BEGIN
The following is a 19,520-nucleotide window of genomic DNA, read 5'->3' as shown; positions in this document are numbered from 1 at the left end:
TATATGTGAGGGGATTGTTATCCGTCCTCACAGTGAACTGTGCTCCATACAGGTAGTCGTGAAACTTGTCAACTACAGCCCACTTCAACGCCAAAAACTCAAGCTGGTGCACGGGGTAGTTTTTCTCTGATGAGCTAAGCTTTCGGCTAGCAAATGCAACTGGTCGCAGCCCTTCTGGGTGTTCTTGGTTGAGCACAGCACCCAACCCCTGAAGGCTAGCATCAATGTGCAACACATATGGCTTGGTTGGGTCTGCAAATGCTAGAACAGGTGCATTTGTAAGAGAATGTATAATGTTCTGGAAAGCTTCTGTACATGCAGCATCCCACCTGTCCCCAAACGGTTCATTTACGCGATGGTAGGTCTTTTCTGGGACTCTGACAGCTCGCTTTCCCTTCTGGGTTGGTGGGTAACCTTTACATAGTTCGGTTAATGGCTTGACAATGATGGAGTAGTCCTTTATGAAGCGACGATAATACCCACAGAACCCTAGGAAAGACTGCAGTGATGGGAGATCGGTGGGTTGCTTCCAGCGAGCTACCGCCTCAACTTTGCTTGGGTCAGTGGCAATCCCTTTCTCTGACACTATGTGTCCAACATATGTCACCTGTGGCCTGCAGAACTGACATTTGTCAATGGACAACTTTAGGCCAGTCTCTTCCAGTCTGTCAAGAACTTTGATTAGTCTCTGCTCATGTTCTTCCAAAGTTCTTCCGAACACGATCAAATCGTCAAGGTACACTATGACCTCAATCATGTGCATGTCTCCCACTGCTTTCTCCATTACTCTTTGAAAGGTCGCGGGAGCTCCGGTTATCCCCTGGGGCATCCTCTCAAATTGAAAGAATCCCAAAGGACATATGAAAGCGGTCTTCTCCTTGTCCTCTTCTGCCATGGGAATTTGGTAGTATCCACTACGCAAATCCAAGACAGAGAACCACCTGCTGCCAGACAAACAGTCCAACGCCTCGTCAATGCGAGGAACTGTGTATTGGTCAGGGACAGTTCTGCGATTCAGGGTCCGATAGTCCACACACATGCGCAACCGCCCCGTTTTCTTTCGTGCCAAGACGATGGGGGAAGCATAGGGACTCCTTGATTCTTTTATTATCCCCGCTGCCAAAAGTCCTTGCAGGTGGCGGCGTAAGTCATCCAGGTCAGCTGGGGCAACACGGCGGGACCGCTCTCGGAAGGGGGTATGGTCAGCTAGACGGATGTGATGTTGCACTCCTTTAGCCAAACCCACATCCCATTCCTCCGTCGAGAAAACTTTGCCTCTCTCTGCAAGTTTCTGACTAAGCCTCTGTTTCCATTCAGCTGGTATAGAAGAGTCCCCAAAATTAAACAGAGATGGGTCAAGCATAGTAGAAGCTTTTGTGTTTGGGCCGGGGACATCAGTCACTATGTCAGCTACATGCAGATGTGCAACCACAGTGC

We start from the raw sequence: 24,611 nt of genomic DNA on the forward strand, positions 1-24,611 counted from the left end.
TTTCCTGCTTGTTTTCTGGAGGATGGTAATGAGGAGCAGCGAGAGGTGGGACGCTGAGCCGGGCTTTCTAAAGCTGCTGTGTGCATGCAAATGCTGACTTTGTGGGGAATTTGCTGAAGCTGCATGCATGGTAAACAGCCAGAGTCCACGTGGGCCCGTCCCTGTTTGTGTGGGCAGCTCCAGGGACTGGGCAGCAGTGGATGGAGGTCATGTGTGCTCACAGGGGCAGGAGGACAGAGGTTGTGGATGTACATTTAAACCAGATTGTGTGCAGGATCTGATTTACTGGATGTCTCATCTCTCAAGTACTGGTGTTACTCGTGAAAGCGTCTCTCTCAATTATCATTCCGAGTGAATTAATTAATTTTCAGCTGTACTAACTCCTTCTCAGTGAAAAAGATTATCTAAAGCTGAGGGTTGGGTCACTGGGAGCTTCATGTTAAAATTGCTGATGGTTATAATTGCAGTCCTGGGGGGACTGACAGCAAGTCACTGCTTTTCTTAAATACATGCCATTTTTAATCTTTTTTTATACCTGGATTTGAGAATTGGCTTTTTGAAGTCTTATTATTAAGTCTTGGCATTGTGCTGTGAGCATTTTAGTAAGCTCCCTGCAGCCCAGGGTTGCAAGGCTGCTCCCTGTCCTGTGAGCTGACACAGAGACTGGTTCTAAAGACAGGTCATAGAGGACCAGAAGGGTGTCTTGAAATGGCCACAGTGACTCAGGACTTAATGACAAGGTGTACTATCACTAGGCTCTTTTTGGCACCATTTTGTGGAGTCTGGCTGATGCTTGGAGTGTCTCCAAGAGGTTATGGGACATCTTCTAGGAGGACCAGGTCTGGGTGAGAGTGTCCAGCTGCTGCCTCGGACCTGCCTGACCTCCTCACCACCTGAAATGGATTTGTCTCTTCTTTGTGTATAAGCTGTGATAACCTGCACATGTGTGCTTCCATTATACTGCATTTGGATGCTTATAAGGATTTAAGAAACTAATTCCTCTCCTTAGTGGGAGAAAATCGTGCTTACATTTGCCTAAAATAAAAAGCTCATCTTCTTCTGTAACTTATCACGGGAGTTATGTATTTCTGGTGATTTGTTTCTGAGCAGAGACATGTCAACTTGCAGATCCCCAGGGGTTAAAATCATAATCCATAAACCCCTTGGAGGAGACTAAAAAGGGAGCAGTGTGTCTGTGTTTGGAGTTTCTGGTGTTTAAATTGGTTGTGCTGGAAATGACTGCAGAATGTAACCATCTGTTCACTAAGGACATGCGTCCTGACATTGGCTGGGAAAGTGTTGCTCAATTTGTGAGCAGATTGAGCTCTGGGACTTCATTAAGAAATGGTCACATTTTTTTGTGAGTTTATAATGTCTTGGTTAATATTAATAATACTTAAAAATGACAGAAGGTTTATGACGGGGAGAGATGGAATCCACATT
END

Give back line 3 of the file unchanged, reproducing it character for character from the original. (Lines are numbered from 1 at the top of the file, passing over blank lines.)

We start from the raw sequence: 24,611 nt of genomic DNA on the forward strand, positions 1-24,611 counted from the left end.